People don’t realize how many refugees there are in their own cities, like Salt Lake. And something simple as a thank you note (like the one found in your jacket) can help to develop their writing skills as well as spread our message to consumers.
Specifically, [in the refugee program] we have the letter writing program as well as a coding program, where we invite them to learn basic computing skills. Job Search 101 is another piece. Individuals at Cotopaxi help them with the skills and basic knowledge on how to acquire a job here in the states. How to dress for interviews, how to present yourself online through LinkedIn, and how to write a resume are all covered. Lots of individuals in the company will donate their time to help in this program.
How else does Cotopaxi keep their culture on brand?
One unique thing we do is the Questival event! It helps to spread our culture across different cities, because one component of every Questival involves philanthropy or doing something in the community. In fact, a lot of big organizations are now asking for their own corporate Questivals. It’s great way to build teams and get to know your city while having fun and doing some good on the side! As for Cotopaxi employees, when the event travels to someone’s home town, our employees are encouraged to go and support the company.
So, what would you tell bigger B2B companies who may think they can’t reach a culture like Cotopaxi? What can they do to have a great company culture?
I think awareness! Be aware that you can make a difference. You can be responsible for generating revenue while also impacting day to day lives of others. It can be done no matter the size of your company.
I mean, everyone wants a great culture but not many people are willing or know how to put in the effort. A lot of organizations attract great people and want to drive and impact a great culture, but they don’t know where to start, so they don’t. What does get in their way is support. It’s about finding that one thing that is important to an entire organization, making sure everyone is aware, and moving forward with it. Big organizations that don’t have this really like Cotopaxi because they buy gear from us to give to their employees to help support our purpose and our mission. They can connect through our brand.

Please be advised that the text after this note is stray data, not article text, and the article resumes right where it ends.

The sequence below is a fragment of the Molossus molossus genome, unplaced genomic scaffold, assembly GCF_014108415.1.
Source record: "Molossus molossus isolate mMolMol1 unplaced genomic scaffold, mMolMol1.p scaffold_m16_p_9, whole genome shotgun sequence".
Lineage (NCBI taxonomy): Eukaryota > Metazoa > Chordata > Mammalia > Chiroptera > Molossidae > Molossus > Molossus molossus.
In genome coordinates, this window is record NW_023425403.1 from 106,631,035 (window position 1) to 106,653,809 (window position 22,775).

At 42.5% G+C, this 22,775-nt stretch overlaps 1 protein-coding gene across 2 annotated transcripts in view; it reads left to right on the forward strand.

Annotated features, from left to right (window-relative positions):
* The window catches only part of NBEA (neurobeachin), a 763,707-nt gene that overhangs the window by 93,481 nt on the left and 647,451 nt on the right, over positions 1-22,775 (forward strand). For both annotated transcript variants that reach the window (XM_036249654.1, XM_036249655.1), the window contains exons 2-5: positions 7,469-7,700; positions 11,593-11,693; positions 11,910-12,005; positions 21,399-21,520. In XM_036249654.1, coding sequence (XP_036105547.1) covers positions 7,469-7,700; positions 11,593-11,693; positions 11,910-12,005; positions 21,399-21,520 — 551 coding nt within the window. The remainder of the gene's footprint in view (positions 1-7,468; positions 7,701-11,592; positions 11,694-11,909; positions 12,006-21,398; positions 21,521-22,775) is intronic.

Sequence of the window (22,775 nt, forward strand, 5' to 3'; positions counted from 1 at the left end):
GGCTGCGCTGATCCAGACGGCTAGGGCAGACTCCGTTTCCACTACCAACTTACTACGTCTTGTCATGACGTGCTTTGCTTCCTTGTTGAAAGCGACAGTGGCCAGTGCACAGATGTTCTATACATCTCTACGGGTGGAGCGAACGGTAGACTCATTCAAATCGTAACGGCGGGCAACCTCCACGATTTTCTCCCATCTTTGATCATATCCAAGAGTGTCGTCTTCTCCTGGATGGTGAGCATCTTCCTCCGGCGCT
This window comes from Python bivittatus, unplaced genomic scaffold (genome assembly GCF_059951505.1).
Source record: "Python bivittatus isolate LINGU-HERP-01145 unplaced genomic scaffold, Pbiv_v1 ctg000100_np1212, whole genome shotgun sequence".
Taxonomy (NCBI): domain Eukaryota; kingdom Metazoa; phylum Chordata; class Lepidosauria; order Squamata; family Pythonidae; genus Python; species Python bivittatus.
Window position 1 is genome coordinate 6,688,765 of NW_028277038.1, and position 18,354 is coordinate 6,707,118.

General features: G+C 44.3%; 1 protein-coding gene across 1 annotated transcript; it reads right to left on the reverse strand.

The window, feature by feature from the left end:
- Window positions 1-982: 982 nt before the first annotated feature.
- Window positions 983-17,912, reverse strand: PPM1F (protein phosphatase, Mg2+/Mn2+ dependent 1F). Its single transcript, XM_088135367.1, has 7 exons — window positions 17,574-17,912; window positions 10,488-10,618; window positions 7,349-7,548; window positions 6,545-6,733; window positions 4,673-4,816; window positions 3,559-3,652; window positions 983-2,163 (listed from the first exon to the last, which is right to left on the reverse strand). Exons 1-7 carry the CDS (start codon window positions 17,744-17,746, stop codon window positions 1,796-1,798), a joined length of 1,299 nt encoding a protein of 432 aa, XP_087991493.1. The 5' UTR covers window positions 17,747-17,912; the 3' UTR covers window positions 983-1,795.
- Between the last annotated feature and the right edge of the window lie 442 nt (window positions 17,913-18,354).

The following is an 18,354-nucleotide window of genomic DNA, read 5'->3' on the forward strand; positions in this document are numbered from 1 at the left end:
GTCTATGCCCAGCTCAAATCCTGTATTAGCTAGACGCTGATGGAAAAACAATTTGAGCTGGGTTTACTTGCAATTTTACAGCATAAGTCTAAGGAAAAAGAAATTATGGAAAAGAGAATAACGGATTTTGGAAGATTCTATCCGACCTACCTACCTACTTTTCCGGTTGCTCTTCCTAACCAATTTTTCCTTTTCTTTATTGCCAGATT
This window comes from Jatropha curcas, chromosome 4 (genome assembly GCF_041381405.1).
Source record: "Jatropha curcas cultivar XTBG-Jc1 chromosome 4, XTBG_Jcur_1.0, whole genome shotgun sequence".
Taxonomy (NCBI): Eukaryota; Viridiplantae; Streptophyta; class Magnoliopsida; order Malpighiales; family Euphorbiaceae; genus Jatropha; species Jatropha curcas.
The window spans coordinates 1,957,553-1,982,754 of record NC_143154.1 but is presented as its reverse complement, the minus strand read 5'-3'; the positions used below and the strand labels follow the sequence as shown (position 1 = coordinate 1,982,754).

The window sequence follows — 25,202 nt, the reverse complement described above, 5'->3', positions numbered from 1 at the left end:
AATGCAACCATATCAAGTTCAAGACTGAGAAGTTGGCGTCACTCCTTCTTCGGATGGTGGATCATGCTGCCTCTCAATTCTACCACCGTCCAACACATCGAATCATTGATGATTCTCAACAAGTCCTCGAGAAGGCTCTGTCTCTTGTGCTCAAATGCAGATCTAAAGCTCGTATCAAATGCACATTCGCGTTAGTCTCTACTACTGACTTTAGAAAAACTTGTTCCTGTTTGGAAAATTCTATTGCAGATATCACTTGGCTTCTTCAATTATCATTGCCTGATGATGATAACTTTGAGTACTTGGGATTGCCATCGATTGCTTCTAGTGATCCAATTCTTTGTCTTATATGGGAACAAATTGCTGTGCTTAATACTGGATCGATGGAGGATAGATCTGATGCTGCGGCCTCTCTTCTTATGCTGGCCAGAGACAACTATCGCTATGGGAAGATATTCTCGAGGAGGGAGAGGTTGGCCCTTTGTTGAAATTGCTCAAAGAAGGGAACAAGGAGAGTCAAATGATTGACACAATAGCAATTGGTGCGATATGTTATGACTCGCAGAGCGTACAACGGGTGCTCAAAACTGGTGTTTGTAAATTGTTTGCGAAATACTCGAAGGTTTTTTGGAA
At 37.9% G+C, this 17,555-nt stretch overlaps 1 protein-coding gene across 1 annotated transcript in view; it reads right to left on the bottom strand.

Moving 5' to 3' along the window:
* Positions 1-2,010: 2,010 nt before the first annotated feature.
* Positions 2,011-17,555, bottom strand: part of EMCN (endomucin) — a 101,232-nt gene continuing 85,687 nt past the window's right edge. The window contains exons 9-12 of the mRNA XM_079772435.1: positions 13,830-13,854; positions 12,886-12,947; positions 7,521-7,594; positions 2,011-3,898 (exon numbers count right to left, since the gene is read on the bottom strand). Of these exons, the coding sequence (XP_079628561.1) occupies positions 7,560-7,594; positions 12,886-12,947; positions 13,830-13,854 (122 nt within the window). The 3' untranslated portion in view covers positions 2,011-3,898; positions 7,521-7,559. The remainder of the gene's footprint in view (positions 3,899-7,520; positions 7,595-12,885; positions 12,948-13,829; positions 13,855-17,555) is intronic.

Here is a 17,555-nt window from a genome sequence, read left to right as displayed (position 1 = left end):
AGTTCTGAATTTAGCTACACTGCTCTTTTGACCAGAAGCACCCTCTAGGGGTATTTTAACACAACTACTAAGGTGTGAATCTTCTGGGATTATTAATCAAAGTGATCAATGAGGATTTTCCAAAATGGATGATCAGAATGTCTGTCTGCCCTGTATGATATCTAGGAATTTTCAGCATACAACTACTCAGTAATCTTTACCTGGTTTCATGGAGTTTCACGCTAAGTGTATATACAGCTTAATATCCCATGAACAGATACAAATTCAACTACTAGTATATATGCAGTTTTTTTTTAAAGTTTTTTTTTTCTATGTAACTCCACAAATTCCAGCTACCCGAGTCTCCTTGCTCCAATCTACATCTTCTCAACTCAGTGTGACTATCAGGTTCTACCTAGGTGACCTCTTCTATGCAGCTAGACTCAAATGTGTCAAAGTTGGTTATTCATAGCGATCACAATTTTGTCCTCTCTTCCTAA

In today’s environment, we are always burning on both ends. If you don’t take a moment here or there you’ll burn through employees. I love Cotopaxi’s culture, because of that 10% time that is devoted to me, I can selfishly use it. Whether it be used with my family, alone time, or more formal like with the refugee program. You’ll have a more interactive group if you develop that knowledge of employee wellbeing into your culture.
My last question, describe Cotopaxi’s culture in one word:
That may sound cheesy. But it’s great that there is an opportunity to grow, work with likeminded people, create a great product, and have everyone believe in what we are doing. Cotopaxi has a soul, so to speak. People take it to heart. Yes, we are growing a business, but there is a bigger segment of the world than our own.
Want to learn more about the Cotopaxi culture? Create your own ‘learning event’ and invite them to speak at your next company or team meeting! Contact Matt Pittman and discover how your organization can develop and foster a culture that makes a difference.